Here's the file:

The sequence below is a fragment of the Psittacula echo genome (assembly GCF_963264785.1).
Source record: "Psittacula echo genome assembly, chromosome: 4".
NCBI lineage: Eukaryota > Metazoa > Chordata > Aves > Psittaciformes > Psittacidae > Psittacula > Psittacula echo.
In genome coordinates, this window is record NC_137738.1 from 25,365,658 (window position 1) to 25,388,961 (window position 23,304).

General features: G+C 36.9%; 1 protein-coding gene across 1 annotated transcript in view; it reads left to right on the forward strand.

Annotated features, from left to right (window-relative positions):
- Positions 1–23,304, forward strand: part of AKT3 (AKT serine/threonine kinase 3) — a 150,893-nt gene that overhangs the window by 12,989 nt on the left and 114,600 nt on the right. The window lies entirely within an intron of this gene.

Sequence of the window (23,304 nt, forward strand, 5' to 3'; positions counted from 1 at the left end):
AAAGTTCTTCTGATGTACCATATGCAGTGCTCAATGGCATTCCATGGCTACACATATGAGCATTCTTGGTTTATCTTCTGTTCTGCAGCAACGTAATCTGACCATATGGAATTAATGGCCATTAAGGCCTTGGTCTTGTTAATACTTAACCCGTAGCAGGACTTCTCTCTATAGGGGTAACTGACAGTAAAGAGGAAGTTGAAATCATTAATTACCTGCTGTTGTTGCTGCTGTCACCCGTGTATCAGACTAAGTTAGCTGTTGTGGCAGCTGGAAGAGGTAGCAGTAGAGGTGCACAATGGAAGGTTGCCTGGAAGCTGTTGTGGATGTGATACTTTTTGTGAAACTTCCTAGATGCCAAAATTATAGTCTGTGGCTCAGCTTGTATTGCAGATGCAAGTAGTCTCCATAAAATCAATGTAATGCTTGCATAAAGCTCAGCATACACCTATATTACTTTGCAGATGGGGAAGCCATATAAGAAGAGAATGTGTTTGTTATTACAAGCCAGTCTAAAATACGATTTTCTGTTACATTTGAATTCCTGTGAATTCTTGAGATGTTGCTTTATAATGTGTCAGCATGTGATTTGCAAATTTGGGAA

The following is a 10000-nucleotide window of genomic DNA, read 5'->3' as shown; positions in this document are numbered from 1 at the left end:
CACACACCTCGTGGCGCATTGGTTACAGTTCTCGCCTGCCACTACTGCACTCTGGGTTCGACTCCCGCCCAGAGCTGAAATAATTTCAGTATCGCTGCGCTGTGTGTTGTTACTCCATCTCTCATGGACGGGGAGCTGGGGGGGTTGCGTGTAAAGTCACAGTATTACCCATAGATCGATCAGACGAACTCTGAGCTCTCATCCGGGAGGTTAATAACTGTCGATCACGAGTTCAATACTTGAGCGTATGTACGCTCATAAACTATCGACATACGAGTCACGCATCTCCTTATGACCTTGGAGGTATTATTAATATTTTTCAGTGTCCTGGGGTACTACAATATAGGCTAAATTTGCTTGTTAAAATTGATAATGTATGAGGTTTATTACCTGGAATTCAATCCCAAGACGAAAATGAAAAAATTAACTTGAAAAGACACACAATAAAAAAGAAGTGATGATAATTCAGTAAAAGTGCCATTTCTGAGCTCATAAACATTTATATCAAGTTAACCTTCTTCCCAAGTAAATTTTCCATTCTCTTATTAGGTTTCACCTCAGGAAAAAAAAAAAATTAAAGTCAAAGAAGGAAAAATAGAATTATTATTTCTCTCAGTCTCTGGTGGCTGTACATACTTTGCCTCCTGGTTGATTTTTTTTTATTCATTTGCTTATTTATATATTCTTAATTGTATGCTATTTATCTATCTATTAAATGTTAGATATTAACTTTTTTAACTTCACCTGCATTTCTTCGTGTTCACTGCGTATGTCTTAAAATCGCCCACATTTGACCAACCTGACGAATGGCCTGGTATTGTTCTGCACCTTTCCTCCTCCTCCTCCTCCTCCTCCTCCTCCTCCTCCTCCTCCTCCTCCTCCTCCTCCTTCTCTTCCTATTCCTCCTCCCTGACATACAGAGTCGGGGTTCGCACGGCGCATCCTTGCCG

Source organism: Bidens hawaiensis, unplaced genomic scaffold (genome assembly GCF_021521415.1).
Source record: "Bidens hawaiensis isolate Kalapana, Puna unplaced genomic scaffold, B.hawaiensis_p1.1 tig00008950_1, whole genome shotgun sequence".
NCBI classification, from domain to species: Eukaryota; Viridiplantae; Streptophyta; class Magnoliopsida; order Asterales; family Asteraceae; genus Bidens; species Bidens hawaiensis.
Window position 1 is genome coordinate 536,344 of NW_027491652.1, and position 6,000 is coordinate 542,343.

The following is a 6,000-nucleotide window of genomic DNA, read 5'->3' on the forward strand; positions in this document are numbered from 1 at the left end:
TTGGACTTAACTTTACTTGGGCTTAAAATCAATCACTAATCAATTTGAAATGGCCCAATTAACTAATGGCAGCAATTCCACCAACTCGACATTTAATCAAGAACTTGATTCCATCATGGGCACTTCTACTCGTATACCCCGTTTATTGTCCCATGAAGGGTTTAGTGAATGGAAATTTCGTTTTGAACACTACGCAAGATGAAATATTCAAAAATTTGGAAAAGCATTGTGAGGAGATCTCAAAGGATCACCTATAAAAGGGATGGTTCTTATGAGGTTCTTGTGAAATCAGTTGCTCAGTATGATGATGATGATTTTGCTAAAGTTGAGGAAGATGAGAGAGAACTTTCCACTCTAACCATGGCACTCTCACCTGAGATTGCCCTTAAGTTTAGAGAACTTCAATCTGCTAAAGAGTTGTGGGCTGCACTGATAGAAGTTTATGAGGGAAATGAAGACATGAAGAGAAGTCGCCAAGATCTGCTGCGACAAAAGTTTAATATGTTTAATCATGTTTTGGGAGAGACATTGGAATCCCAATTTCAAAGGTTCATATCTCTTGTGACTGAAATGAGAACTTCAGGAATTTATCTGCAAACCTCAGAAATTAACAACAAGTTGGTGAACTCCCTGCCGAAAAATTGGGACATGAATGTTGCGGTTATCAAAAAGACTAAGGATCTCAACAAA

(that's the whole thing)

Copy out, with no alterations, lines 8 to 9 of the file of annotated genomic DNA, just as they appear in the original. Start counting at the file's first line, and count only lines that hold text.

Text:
Sequence of the window (23,304 nt, forward strand, 5' to 3'; positions counted from 1 at the left end):
AAAGTTCTTCTGATGTACCATATGCAGTGCTCAATGGCATTCCATGGCTACACATATGAGCATTCTTGGTTTATCTTCTGTTCTGCAGCAACGTAATCTGACCATATGGAATTAATGGCCATTAAGGCCTTGGTCTTGTTAATACTTAACCCGTAGCAGGACTTCTCTCTATAGGGGTAACTGACAGTAAAGAGGAAGTTGAAATCATTAATTACCTGCTGTTGTTGCTGCTGTCACCCGTGTATCAGACTAAGTTAGCTGTTGTGGCAGCTGGAAGAGGTAGCAGTAGAGGTGCACAATGGAAGGTTGCCTGGAAGCTGTTGTGGATGTGATACTTTTTGTGAAACTTCCTAGATGCCAAAATTATAGTCTGTGGCTCAGCTTGTATTGCAGATGCAAGTAGTCTCCATAAAATCAATGTAATGCTTGCATAAAGCTCAGCATACACCTATATTACTTTGCAGATGGGGAAGCCATATAAGAAGAGAATGTGTTTGTTATTACAAGCCAGTCTAAAATACGATTTTCTGTTACATTTGAATTCCTGTGAATTCTTGAGATGTTGCTTTATAATGTGTCAGCATGTGATTTGCAAATTTGGGAA